Underneath the display is where the easy-to-use aspects of the phone really shine through. There's a dedicated power toggle, a speakerphone key, a simple up-and-down toggle to scroll through lists, the Yes and No buttons, and of course the number keypad. The speakerphone key is a big improvement over the original, which didn't have one. We would've liked the power and speakerphone keys to be a little bigger, but all the other keys are huge and hard to miss. The number keypad in particular is the roomiest we've ever used--each key is a big circle with a raised border so it's very easy to dial by feel if you so choose.
Make no mistake, the Jitterbug J is as basic as most phones get. Still, it's just a tiny bit more advanced than the original Jitterbug Dial. Like the Dial, it will hold up to 50 numbers in its phonebook, and you can have up to 15 numbers preprogrammed by Jitterbug when you order the phone. You can even dial zero to ask the operator to do your contacts management for you after you receive the phone. Of course, you can also manually add and remove phone numbers via the phone itself. Alternately, you can mail or fax your phonebook changes, or edit them via the Jitterbug Web site. You can also give a friend or relative access to the list so they can help you with it. Note that you can only add one number per contact.
Other features include voice mail (which costs a premium of $3 a month), a speakerphone that you can activate prior to a call, the choice of seven ringtones, and voice dialing. The voice dialing works well, though note that it only works with contacts that are already in your phonebook--you have to say the person's name, which means you can't voice dial numbers directly. If you want, you can also dial zero for the operator to make calls for you. However, note that all operator-assisted calls will cost you a 5-minute deduction from your available minutes.
The two additional features of the Jitterbug J are that it also includes text messaging plus Bluetooth support. You can write, read, and delete messages via the text-messaging menu. However, note that you can only type out text messages in the ABC format, meaning you have to spell out the word with the number keypad--there's no T9 support for word auto completion. This can take a long time and be quite frustrating. Also note that each text message costs 10 cents to send and receive, and there doesn't appear to be any unlimited message plan option, which can get expensive after awhile. As for Bluetooth, you can pair, unpair, and toggle Bluetooth on and off. There's a handy help tutorial that walks you through the pairing process.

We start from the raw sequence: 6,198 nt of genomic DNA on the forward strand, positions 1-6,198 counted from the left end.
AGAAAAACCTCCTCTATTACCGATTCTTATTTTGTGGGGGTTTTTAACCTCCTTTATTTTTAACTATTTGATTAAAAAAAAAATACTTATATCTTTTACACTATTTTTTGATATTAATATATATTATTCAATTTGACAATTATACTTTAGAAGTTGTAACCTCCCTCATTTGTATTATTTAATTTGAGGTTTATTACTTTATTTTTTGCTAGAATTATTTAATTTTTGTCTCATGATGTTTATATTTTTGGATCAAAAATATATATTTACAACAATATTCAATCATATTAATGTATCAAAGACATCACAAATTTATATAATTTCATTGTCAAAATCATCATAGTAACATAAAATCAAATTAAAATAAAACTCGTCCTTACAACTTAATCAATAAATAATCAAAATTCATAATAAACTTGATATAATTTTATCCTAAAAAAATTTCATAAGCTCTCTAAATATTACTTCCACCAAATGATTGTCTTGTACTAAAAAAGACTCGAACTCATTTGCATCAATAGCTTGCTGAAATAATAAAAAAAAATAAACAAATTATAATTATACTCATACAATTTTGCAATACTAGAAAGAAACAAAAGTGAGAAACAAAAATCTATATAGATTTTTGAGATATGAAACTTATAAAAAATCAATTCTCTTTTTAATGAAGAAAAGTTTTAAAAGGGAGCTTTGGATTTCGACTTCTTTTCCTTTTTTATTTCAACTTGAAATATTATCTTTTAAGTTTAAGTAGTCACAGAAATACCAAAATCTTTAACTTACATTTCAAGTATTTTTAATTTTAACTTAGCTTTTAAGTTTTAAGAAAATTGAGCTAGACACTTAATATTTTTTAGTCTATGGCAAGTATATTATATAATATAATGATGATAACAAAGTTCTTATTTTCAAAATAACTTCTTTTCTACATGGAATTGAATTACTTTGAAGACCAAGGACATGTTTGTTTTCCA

Other Jitterbug services include 24-hour roadside assistance that will help you with car trouble for $4 a month, handset-replacement insurance for $4 a month, and a 24-hour LiveNurse hotline to answer all your health care questions for $4 a month. As you can tell, adding all these premium services can add up to a pretty expensive monthly plan, so we advise you to exercise caution when setting up your Jitterbug service.
We tested the Samsung Jitterbug J in San Francisco using Jitterbug's service. We received a strong signal most of the time, though it did dip to "good" and "fair" signal strength occasionally (You find this out by selecting the Phone Info option in the menu). Call quality was very impressive overall. Callers could still tell we were on a cell phone, and voice quality wasn't as natural sounding as we would like, but the calls still came through loud and clear without any static. The same goes with the speakerphone; callers even said they could not tell the difference between speakerphone and non-speakerphone modes
On our end, we could hear our callers loud and clear as well. The only thing we wish was that there were more volume levels--the Jitterbug J only has three volume levels: low, medium, and high. While we found the high volume level to be loud enough normally, we wanted the volume level in the speakerphone mode to be just a bit louder. Overall, though, we could hear our callers without any problems.